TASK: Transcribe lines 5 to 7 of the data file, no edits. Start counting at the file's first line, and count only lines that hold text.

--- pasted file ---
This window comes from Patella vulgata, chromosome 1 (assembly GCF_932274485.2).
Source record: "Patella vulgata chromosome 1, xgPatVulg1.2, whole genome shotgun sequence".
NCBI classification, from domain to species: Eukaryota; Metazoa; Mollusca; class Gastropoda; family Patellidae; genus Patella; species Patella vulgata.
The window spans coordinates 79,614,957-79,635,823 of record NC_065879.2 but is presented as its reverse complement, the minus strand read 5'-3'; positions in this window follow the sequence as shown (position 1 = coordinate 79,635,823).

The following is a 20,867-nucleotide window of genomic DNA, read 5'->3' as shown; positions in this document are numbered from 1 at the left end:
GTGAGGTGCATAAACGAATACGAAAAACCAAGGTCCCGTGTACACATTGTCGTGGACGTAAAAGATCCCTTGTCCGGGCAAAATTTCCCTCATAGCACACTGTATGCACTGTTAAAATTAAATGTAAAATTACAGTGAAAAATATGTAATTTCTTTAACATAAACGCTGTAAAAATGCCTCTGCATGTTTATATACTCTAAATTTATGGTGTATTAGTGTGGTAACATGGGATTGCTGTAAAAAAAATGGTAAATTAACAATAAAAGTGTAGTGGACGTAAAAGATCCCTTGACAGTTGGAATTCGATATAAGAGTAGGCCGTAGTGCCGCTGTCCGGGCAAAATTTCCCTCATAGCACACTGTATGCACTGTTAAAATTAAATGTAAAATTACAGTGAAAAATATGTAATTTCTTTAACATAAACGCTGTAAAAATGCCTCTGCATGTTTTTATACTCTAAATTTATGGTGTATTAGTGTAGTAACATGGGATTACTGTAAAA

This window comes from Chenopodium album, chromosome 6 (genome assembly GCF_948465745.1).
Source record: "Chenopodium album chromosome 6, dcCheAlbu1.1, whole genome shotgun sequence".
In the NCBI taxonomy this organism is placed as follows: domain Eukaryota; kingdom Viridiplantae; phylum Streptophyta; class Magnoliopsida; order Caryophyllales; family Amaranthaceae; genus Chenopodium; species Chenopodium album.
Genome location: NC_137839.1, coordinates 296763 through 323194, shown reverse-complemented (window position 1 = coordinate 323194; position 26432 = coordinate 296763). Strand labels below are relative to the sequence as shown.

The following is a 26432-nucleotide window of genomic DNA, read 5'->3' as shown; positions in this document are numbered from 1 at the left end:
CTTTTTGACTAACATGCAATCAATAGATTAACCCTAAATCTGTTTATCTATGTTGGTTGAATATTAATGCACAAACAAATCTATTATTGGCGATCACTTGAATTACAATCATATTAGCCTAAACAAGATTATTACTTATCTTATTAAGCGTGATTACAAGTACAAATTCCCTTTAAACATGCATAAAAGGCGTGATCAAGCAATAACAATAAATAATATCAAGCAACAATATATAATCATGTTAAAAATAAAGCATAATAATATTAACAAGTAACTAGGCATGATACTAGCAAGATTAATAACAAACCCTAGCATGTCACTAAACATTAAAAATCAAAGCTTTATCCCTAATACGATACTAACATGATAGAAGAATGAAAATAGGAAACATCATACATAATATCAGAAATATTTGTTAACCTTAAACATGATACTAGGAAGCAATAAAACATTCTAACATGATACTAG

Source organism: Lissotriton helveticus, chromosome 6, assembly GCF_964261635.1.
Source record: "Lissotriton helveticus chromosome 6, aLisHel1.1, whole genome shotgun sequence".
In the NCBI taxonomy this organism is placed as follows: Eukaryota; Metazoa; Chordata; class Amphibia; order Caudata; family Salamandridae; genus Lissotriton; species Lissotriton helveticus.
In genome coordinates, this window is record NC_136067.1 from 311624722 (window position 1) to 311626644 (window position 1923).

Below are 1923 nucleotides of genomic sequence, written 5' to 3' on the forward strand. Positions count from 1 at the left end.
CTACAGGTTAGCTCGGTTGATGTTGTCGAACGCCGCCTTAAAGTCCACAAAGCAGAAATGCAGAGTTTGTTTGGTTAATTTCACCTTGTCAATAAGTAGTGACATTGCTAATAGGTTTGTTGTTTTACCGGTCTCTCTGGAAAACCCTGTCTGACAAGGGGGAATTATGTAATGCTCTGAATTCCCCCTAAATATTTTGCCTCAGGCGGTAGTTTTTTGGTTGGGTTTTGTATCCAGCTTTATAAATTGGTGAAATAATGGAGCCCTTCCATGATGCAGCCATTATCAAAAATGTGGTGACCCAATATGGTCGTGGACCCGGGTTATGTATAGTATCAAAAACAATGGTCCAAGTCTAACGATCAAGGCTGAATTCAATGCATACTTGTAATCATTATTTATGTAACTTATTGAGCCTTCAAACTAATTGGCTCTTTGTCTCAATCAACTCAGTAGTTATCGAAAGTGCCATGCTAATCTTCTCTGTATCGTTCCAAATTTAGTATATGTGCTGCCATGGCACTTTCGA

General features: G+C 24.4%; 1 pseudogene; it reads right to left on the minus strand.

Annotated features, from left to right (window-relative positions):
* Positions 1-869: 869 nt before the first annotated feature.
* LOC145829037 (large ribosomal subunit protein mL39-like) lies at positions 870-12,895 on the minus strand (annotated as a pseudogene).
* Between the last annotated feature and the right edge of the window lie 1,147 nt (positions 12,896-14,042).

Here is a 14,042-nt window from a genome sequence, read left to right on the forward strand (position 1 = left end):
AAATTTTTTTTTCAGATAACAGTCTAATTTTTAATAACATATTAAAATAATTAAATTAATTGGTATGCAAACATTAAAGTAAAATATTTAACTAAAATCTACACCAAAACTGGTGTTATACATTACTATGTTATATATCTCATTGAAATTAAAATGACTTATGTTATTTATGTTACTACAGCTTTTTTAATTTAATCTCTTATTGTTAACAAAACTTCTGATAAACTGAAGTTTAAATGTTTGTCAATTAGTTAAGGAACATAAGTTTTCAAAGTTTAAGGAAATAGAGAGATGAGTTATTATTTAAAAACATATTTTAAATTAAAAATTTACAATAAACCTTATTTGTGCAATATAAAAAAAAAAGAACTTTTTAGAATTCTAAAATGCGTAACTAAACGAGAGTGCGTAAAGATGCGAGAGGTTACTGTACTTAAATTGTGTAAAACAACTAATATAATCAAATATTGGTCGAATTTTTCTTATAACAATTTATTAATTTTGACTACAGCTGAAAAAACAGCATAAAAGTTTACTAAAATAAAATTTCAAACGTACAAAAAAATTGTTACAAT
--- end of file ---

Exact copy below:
The following is a 20,867-nucleotide window of genomic DNA, read 5'->3' as shown; positions in this document are numbered from 1 at the left end:
GTGAGGTGCATAAACGAATACGAAAAACCAAGGTCCCGTGTACACATTGTCGTGGACGTAAAAGATCCCTTGTCCGGGCAAAATTTCCCTCATAGCACACTGTATGCACTGTTAAAATTAAATGTAAAATTACAGTGAAAAATATGTAATTTCTTTAACATAAACGCTGTAAAAATGCCTCTGCATGTTTATATACTCTAAATTTATGGTGTATTAGTGTGGTAACATGGGATTGCTGTAAAAAAAATGGTAAATTAACAATAAAAGTGTAGTGGACGTAAAAGATCCCTTGACAGTTGGAATTCGATATAAGAGTAGGCCGTAGTGCCGCTGTCCGGGCAAAATTTCCCTCATAGCACACTGTATGCACTGTTAAAATTAAATGTAAAATTACAGTGAAAAATATGTAATTTCTTTAACATAAACGCTGTAAAAATGCCTCTGCATGTTTTTATACTCTAAATTTATGGTGTATTAGTGTAGTAACATGGGATTACTGTAAAA

This window comes from Chenopodium album, chromosome 6 (genome assembly GCF_948465745.1).